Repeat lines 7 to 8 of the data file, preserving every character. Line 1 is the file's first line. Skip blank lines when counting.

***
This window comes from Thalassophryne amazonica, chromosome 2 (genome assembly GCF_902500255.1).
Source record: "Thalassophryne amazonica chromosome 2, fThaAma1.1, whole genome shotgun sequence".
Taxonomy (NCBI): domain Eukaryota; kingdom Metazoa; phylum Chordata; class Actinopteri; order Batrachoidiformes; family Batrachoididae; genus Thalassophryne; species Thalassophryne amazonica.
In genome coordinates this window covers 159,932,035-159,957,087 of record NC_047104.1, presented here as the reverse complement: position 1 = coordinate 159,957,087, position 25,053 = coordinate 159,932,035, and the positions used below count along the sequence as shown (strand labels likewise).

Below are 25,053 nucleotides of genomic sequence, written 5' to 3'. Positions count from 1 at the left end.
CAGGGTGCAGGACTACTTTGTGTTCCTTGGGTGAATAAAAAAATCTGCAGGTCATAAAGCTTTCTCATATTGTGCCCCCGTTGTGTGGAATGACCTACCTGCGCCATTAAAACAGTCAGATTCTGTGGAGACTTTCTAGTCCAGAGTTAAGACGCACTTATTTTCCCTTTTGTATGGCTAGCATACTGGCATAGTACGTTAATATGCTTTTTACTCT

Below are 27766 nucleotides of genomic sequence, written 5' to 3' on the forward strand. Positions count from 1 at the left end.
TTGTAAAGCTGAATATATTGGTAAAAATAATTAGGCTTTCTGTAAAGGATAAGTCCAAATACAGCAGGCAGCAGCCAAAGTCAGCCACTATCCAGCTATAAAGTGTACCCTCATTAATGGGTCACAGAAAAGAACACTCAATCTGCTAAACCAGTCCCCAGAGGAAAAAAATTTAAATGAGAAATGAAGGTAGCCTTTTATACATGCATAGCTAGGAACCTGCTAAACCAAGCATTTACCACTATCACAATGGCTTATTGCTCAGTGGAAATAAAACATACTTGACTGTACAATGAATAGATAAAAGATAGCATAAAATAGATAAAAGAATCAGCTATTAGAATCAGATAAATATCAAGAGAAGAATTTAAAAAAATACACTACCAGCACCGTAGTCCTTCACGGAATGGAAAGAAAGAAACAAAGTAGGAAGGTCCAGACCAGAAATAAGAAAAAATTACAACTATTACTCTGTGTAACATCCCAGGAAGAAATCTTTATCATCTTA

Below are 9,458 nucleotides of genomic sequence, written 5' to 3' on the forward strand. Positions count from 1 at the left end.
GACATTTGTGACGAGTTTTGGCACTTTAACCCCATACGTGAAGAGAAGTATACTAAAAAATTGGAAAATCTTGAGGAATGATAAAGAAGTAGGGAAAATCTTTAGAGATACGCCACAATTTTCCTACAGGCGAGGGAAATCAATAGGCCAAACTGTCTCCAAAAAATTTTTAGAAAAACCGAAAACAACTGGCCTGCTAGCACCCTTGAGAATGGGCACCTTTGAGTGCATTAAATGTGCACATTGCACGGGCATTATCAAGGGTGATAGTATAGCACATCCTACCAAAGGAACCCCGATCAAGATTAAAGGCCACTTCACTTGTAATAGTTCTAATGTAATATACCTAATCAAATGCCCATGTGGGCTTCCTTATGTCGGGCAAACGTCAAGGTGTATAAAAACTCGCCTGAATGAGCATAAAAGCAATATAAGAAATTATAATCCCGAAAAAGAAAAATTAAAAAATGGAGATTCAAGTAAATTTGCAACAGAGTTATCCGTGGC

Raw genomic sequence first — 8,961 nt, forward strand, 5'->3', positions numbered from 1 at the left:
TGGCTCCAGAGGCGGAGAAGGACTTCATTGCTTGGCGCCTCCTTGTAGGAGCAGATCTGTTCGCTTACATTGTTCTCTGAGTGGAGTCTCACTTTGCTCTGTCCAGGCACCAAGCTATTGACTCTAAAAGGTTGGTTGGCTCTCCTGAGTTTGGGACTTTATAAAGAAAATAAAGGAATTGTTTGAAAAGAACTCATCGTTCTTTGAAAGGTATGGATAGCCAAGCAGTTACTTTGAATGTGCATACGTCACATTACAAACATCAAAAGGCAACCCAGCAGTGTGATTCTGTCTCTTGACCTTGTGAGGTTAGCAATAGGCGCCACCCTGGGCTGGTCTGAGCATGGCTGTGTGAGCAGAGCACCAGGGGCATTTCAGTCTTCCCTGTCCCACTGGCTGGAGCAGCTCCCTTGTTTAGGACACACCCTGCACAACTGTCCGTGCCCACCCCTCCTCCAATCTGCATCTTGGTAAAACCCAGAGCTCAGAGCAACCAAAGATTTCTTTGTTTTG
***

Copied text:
Below are 27766 nucleotides of genomic sequence, written 5' to 3' on the forward strand. Positions count from 1 at the left end.
TTGTAAAGCTGAATATATTGGTAAAAATAATTAGGCTTTCTGTAAAGGATAAGTCCAAATACAGCAGGCAGCAGCCAAAGTCAGCCACTATCCAGCTATAAAGTGTACCCTCATTAATGGGTCACAGAAAAGAACACTCAATCTGCTAAACCAGTCCCCAGAGGAAAAAAATTTAAATGAGAAATGAAGGTAGCCTTTTATACATGCATAGCTAGGAACCTGCTAAACCAAGCATTTACCACTATCACAATGGCTTATTGCTCAGTGGAAATAAAACATACTTGACTGTACAATGAATAGATAAAAGATAGCATAAAATAGATAAAAGAATCAGCTATTAGAATCAGATAAATATCAAGAGAAGAATTTAAAAAAATACACTACCAGCACCGTAGTCCTTCACGGAATGGAAAGAAAGAAACAAAGTAGGAAGGTCCAGACCAGAAATAAGAAAAAATTACAACTATTACTCTGTGTAACATCCCAGGAAGAAATCTTTATCATCTTA